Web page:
In a ceremony today at the University of Memphis, Shelby County Mayor A.C. Wharton and Shelby County Commissioner Mike Carpenter announced the launch of a new Child Impact Reporting System. This is good news for our children and families.
In many ways, the community we will be in twenty years depends on the children born today. These children will enter kindergarten in five years. They will graduate from high school in eighteen years. They should be members of the University of Memphis Class of '31.
What do we know about these children?
In the last year, approximately 15,000 children were born in Shelby County. More than half of these children were born into poverty. The majority of children born into poverty in Shelby County (approximately 6,600 each year) are actually living in "dire poverty" (meaning that a family of three earns less than $9,000 income in a year).
This means that every year, more than half of the children born in Shelby County are born into families that lack access to the fundamental resources and opportunities that promote optimal social, emotional and cognitive development and that protect children from exposure to harmful factors, such as sickness, crime and toxic stress.
Impoverishment is particularly dangerous during the earliest years of life. As much as 80 percent of a child's brain develops between birth and age three, laying the foundation for that child's later success in school and life. The quality of a child's earliest developmental experiences links directly to the type of parent, employee and citizen they will become.
It is in our shared interest as a community to reduce the number of children born into economic and social impoverishment each year. By age three, children in the poorest families have vocabularies a third as large as children from affluent families (Hart and Risley 1995). By kindergarten, children from poor families have cognitive scores 40 percent below children from affluent families (Lee and Burkham 2002). According to the Centers for Disease Control and Prevention, the greatest public health threat to children and families does not come from disease. It comes from social environments that lack healthy food, safe housing, living-wage jobs, decent schools, supportive social networks, and access to health care (CDC 2003). This describes the lives of too many of our children and families.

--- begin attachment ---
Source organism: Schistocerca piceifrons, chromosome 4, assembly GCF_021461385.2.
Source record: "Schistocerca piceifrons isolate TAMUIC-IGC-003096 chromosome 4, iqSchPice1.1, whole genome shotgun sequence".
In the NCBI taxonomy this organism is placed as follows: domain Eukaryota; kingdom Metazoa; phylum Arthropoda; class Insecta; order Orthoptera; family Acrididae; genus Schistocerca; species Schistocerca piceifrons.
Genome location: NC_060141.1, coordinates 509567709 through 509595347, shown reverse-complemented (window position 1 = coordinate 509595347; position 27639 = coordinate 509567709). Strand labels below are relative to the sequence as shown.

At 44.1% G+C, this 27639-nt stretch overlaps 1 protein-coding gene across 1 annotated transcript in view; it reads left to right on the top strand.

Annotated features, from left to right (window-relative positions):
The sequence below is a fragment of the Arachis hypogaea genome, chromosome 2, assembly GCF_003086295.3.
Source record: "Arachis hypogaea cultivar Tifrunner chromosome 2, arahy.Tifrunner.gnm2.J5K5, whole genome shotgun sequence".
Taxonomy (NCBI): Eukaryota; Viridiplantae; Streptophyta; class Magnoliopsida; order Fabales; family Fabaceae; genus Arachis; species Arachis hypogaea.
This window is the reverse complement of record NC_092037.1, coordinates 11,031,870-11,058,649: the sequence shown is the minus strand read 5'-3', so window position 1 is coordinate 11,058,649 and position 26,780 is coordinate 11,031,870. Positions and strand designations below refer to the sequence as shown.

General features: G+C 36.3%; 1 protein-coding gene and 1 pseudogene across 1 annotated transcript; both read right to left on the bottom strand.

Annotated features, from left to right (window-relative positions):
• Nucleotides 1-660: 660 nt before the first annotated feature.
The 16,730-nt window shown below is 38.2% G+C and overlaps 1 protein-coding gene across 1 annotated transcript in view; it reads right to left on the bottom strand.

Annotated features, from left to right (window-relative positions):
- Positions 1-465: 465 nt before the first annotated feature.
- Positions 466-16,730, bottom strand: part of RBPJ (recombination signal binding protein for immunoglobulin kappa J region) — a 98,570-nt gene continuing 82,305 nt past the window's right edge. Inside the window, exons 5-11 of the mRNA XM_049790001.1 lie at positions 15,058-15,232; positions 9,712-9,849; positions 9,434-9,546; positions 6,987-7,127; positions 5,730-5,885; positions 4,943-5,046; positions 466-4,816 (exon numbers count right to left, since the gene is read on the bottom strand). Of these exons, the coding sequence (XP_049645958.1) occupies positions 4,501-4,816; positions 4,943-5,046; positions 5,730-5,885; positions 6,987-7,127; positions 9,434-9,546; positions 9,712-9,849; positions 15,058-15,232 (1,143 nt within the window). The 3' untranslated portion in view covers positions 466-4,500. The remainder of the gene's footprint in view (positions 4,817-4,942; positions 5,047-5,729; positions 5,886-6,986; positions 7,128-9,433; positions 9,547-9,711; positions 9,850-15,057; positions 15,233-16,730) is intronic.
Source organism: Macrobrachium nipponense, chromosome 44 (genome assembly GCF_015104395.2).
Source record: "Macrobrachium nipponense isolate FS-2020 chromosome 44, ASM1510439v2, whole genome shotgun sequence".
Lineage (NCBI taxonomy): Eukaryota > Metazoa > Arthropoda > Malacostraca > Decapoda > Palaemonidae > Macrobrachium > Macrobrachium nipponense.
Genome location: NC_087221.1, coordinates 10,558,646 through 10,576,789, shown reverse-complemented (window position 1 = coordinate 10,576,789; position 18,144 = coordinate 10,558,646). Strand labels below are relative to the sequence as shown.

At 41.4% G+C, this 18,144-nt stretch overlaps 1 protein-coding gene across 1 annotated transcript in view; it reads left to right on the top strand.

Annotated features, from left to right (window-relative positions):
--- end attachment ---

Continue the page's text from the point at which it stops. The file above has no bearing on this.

In the classroom, children from poor families are more likely to exhibit behavior problems, and they are more likely to be held back. More than half of all children in Shelby County born into poverty drop out before they finish high school.
When they become adults, children who grow up in poverty have a harder time finding decent jobs. They are less likely to have the skills they will need in tomorrow's workplace; and they are more likely to live in poverty as adults. Child poverty reduces the GDP of the Memphis metro area by hundreds of millions of dollars each year (CUCP 2009).
We cannot afford to let current trends continue when it comes to the lifetime development of infants, children and youth in our community.
The good news is that we understand a great deal about how to improve the well-being of our children. 40 years of careful scientific research tells us that:
- Children grow up in an environment of relationships,
- The strength and stability of those relationships strongly influences the adult that a child will become,
- The earlier we intervene to strengthen those relationships the better (Ziegler 2009).
In developing a Child Impact Reporting System, Shelby County is exhibiting tremendous foresight: First, by using the best available information on the condition of children to inform policy decisions and, second, by recognizing that the health and stability of our community both now and in the future is intertwined with the well-being of all our children.
Ultimately, the Child Impact Reporting System is an opportunity to place children on a preferred pathway through school and life. In turn, this initiative offers an opportunity to reduce the costs associated with crime, increase tax revenue, develop an educated, productive workforce, and strengthen the odds that successive generations of children are born into stable families able to draw upon a rich fund of family, neighborhood, business and governmental supports built around the central place of children in our community.
Shelby County is taking a step in the right direction through its efforts to make research-informed public policy to improve the well-being of all our children.
For related policy briefs on the developmental importance of early childhood and the conditions in which children are growing up in Shelby County, visit the Center for Urban Child Policy, The Urban Child Institute, and The Urban Child Institute Databook .
To learn more about the Shelby County Child Impact Reporting System, visit the Shelby County Office of Early Childhood and Youth.